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« Thoughts About Breaststroke Breathing | Main | Why Coaching? »
Wednesday
Jan192011

The Power of a Team

When I came to the States in 1987, I thought of swimming as an individual sport and even though I was going to be part of the Indiana University Swimming & Diving team, I had no clue what a team really was.  Back in Barcelona, Spain I was part of one of the top teams in the country, but by no means was the concept of a team the same.

From day one, what really fascinated me was the fact that everyone at the school identified with their team, their mascot and their fight songs.  I left a country where we did not want to look at the flag as a symbol of unity and our national anthem didn’t have very good connotations.  It was interesting to me to listen to the “Star Spangled Banner” right before every sporting event; there was no way that you could play our national anthem before a swim meet or any match in Spain when I was growing up.  I can honestly say that my experience with all this during my first year in Bloomington, Indiana made me appreciate my Spanish Flag, the Spanish National Anthem and, most importantly, it gave me a sense of pride for where I came from that will always stay with me.

Because of this, I was fascinated with the way coaches, athletes and fans believed in their teams, and I started observing some of the best college swim coaches on deck.  I had a great mentor right in front of me with “Doc” Counsilman, but I wanted to learn as much as I could.  I had always wanted to be a coach and I thought that if I could learn how to build a team and, most importantly, get a team to believe in that team and the coaches, and also have pride for the school, then the sky was the limit.  I had thought I would go back to Spain and try to share this concept so we could take the Spanish swimming to another level.  But I guess life works in funny ways and I am still here in the States.

As a coach, you know that when you plan the season there is no certainty that everything will go well and that everything that you have planned with the swim sets, conditioning, meets etc.. will help each swimmer to perform at their highest level.  I really believe that one of the variables that will always help the swimmer perform at the highest level at that moment in time is the “POWER & ENERGY” that a unified team can generate at all times.  I have no doubts that a strong and unified group of swimmers that believes in themselves, believes in the coach, believes in the school and has pride in what they do and what they represent will overcome a bad taper and will perform at a high level. I know that for a fact because it has happened to the teams I have coached.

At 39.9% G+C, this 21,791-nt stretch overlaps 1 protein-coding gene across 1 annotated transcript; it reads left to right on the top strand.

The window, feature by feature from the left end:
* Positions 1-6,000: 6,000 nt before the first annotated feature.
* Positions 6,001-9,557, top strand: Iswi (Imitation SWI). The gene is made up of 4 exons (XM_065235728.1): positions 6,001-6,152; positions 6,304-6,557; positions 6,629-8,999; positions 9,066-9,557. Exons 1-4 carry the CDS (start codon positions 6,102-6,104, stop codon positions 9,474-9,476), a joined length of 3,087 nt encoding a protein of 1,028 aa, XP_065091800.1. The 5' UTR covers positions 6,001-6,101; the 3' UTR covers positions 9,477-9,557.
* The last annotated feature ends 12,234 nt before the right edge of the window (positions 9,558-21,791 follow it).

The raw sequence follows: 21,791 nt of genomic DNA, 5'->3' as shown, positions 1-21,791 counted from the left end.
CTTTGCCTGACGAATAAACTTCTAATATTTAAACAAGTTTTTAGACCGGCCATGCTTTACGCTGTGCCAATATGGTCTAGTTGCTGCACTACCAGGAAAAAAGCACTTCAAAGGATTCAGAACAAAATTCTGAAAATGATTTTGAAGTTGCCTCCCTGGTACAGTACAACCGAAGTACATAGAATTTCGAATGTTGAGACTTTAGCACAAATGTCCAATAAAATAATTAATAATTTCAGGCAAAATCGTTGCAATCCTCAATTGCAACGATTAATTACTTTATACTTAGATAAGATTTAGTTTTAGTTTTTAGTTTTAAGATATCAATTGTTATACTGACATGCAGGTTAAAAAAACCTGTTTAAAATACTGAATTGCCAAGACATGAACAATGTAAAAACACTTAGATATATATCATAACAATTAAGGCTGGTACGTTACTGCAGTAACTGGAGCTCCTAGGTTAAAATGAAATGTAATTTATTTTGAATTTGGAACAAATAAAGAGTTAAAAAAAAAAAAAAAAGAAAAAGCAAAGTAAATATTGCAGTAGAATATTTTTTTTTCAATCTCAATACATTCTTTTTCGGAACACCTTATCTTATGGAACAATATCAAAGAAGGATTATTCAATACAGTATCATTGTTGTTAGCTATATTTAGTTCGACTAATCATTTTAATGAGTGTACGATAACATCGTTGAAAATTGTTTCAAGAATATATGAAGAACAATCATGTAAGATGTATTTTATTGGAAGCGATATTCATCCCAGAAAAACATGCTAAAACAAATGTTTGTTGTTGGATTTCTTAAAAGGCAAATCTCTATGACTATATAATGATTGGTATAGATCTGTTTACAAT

When I became the head coach of West Virginia University (2004-07) I inherited a team that had no identity, no pride and honestly did not believe in themselves.  I told the school during my interview that if they gave me the job that we would win Big East and be a consistent top 20 team in a five year period.  Before my interview I did my research and I really thought it was possible, but when I saw the condition of the team, I got a little nervous. 

At one of the first home football games that I attended in Morgantown, WVU was playing Maryland.  I had no clue of how great of a rivalry that was until I was there at the game.  The game went to overtime and finally the Mountaineers won.  Well, let me tell you that what happened later was a defining moment for me.  I was in the stands with my son Cobi who, at the time, was 3 years old and when the game finished all of the sudden the stadium speakers went all out with the song “Country Road” while at the same time they were showing a guy climbing a mountain and everyone at the stadium was on their feet singing “Country Road”.  At that moment I felt goosebumps all over my body.  I was holding my son in my arms and I can assure you that there was no better place to be at that moment in time.  Right there I realize that if my team was able to identify with being a Mountaineer and with the “Country Road” song and the meaning it has for the school then we were going to be good.

I started talking with my swimmers about having pride and how important it is to be passionate about swimming and about being a Mountaineer.  I would send emails to the team about my thoughts and how much I believed in them and how, if we respect one another, work together, and believe in ourselves, that I had no doubt that at the end we would do very well.  It was amazing the transformation that the team had. Two and a half years after that day in the football stadium our team men’s team won the Big East, and the woman’s team placed third.  It was amazing! They had been singing “Country Road” and believing in the team and they defeated a deeper team which had beaten us by more than 300 points the year before.

Many people think that swimming is a very individual sport since you are the one swimming and nobody can help you while in the water.  I totally disagree.  If as a coach you can create a sense of pride, a sense of identity, and a sense of belonging, that energy will help the swimmer during the race and will help the swimmer overcome a taper that may not have gone well.

If you are a coach I encourage you to share with your athletes things that make you passionate and that give you the Goosebumps. They will appreciate your passion and will better understand who you are and what really motivates you to coach them.  I like using movies, books or quotes that I identify with to motivate the swimmers I coach.  Here is one of the emails I sent to my swimmers at WVU right before the Big East Championships.  I first used this at Northwestern University and I have used it now with my Bolles high school team. If you believe in what you share with them they will really feel it and take it to another level. Enjoy!